Italy lags behind the rest of Europe when it comes to gender equality in the workplace and in the labour market. A bill for women's boardroom quotas was recently greenlighted in March by the Italian Senate's Finance Committee, earning the praise of women across Italy.
The bill, which has bipartisan support, would force Italian companies, both publicly and privately owned, to have women executives form at least 20 percent of their boards as of next year and 30 percent by 2015. The measure now goes to vote in the Italian Senate and Chamber of Deputies.
‘It's a beautiful day. This achievement is the reward for a long battle,' said Lella Golfo, a politician with the centre-right People of Freedom party, adding, ‘Not only women, but the whole country has achieved a historic goal that finally brings us in line with the modern European democracies. We can be proud.'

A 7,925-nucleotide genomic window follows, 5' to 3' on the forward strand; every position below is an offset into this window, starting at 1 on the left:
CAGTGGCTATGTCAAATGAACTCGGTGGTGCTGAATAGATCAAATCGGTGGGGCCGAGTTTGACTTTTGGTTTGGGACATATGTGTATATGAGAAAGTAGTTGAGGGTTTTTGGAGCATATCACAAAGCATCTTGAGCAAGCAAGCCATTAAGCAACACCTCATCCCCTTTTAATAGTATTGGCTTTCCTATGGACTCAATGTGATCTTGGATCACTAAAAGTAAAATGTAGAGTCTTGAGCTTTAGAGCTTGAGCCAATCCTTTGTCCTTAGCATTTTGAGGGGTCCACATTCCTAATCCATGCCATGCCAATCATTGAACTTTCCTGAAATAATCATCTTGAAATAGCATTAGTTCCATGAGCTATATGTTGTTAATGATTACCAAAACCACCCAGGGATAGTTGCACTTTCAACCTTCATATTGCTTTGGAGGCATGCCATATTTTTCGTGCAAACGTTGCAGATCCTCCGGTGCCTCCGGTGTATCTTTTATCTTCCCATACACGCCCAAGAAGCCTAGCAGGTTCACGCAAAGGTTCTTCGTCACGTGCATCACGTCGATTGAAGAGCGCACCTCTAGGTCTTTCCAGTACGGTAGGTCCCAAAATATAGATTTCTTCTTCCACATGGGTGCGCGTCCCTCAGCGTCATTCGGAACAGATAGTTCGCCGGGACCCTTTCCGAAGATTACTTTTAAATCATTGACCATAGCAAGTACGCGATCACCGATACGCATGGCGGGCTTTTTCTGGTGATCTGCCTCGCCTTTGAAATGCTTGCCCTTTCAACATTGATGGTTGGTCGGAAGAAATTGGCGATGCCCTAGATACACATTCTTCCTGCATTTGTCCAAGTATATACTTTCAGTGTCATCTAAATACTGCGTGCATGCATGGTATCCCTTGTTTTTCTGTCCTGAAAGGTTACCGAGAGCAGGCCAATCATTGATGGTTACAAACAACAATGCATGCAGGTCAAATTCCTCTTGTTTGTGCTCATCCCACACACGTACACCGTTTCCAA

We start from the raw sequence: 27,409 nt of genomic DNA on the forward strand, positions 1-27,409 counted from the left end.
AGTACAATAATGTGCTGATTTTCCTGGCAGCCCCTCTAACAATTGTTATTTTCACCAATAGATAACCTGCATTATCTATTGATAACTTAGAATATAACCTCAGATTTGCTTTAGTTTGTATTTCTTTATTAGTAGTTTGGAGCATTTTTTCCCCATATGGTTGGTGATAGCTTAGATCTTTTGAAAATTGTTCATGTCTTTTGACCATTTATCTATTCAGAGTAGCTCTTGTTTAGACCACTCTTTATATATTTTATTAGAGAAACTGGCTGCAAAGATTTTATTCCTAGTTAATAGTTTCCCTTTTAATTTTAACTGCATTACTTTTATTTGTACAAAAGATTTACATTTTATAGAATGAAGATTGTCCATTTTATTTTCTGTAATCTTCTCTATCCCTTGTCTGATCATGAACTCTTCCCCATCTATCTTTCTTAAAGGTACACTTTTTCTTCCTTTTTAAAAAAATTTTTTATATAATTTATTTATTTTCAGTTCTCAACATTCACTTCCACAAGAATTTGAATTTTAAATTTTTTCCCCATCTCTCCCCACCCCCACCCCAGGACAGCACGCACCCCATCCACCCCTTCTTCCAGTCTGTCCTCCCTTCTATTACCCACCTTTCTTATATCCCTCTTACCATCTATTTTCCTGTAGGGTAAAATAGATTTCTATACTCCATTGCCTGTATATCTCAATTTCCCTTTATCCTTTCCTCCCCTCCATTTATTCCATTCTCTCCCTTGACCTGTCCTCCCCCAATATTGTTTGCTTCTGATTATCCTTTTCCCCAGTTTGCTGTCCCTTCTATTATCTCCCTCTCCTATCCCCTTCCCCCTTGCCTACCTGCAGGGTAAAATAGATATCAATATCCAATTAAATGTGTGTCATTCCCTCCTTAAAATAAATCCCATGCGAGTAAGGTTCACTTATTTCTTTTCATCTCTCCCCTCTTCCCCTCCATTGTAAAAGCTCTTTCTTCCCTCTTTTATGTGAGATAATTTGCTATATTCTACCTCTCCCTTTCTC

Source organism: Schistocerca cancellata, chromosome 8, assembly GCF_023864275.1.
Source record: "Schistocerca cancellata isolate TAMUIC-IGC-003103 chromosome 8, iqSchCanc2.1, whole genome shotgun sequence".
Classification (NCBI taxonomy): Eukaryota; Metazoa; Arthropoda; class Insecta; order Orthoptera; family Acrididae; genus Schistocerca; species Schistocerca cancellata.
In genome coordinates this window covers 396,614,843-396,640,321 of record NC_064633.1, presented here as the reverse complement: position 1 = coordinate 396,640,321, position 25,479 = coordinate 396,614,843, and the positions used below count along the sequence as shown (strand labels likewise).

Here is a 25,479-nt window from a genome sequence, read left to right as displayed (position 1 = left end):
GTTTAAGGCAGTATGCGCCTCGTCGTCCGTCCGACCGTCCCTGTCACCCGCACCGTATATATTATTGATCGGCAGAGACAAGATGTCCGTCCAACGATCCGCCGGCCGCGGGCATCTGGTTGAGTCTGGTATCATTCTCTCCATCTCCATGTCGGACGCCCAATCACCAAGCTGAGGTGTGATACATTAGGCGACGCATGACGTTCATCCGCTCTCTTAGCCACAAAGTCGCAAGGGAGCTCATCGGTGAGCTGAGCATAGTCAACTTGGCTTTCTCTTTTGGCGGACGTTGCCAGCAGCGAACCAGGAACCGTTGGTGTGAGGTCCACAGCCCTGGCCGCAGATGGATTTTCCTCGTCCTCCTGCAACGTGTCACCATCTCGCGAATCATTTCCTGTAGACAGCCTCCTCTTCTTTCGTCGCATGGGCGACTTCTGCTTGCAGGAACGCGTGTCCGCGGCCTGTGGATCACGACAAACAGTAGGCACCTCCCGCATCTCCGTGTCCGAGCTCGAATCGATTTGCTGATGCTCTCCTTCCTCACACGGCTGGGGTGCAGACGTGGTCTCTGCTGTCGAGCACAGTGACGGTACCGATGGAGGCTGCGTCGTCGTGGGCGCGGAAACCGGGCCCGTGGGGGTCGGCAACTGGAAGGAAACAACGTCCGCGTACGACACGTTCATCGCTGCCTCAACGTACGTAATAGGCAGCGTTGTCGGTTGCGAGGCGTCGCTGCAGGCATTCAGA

The Manageritalia association released a survey last October revealing that less than 12 percent of management positions in Italy are occupied by women, putting Italy at the bottom of the European Union rankings. According to the European Union's statistics bureau Eurostat, the employment rate for Italian women between the ages of 25 and 54 is 63.9 percent, compared to an 81.8 percent rate in Germany and a 78.7 percent rate in France. According to Eurostat, only Malta has a lower female employment rate than Italy at 56.6 percent.
In politics and government, Italy is in 54th place in terms of females in parliament in a ranking of 188 countries; it is in 24th place in a ranking of the European Union's 27-member bloc for female presence in the European parliament.
In the World Economic Forum's 2010 Report on Gender Equality, Italy placed 74th, after Malawi and Ghana.